4. In NYC the libraries seem to be mostly hang outs for the drug addled who play video games on the computers and baby sitters to congregate so they can gossip while the kids sit and drool in solitude — and mommy fulfills herself by working in the HR department of some company. Someone I know who is a librarian in an affluent neighborhood says that part of her job is picking up the needles off the floor and calling the fire department on average 1X a week when someone passes out in the bathroom. The same sorts of books are on exhibit but I don’t really see much of anyone reading or checking books out. Not really sure who would use libraries these days given the availability of information on line and the convenience of Amazon.

    • I agree that libraries can sometimes be a place where drug users congregate – I even took part in a training program that taught librarians how to use nasal Narcan – but they are also a wonderful resource for the community. Beside their obvious offerings of books and computers, they also have classes for both kids and adults in things like tai chi and “maker” activities (think 3D printing), as well as free tickets for local museums, help with research projects, ebooks and audiobooks, and a “third space” where people can work, meet, or just chill without having to make a purchase. Yes, some of their signage and book displays can be a bit wacky, but they’re easy enough to ignore.

    • We all know, for example, that Alice was the motivation for Ralph to come up with the idea for VR headsets.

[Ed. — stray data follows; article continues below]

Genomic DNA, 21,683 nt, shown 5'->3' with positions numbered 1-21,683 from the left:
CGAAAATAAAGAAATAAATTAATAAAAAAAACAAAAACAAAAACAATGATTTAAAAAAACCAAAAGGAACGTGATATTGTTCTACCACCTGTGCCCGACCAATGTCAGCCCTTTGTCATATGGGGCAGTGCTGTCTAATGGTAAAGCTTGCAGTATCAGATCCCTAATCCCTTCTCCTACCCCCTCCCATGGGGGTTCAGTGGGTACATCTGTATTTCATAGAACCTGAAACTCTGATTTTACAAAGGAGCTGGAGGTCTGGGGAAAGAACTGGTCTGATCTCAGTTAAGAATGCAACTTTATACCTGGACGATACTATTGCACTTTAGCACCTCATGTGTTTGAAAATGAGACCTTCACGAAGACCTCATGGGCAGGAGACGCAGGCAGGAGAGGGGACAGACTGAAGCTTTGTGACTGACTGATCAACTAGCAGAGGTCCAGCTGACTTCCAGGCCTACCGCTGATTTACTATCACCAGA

• @Anonymous: I have more to say on this subject, but the Executive Summary sentence is: “Almost all librarians in the United States are the Wokest people on the planet.” I know this from longstanding personal experience, up close and face-to-face. I do business with a few of them. Later on I’ll write more about what “book and mortar” libraries are still doing there in the 21st Century, it’s a fascinating story.

      Beyond the librarians themselves, it’s a kind of subcultural revolutionary cult. Go through THAT door and then a couple more and you’re in the money room. Follow the money. For the time being I’ll leave that as an exercise for the reader.

    • @Alex – well, librarians, academics, and govt bureaucrats are people who do not produce anything people would buy voluntarily. Or they would be book sellers/lenders, tutors, and private sector workers, correspondingly.

      Forcing people to pay for junk services is a perfect match for wokeness, which is forcing people to yield to one’s delusions.

  5. Having a drink with a fund guy I know, the topic wended around to the unhappiest client he had, an older guy with a net worth north of $100 million. His agida? Legacy. What would be his legacy? Here he’d built this empire, to pass it on to his son, who wasn’t interested in running the business. He’d rather play music with his friends. Who wouldn’t? Drove the old man to despair. A lifetime of effort, for what?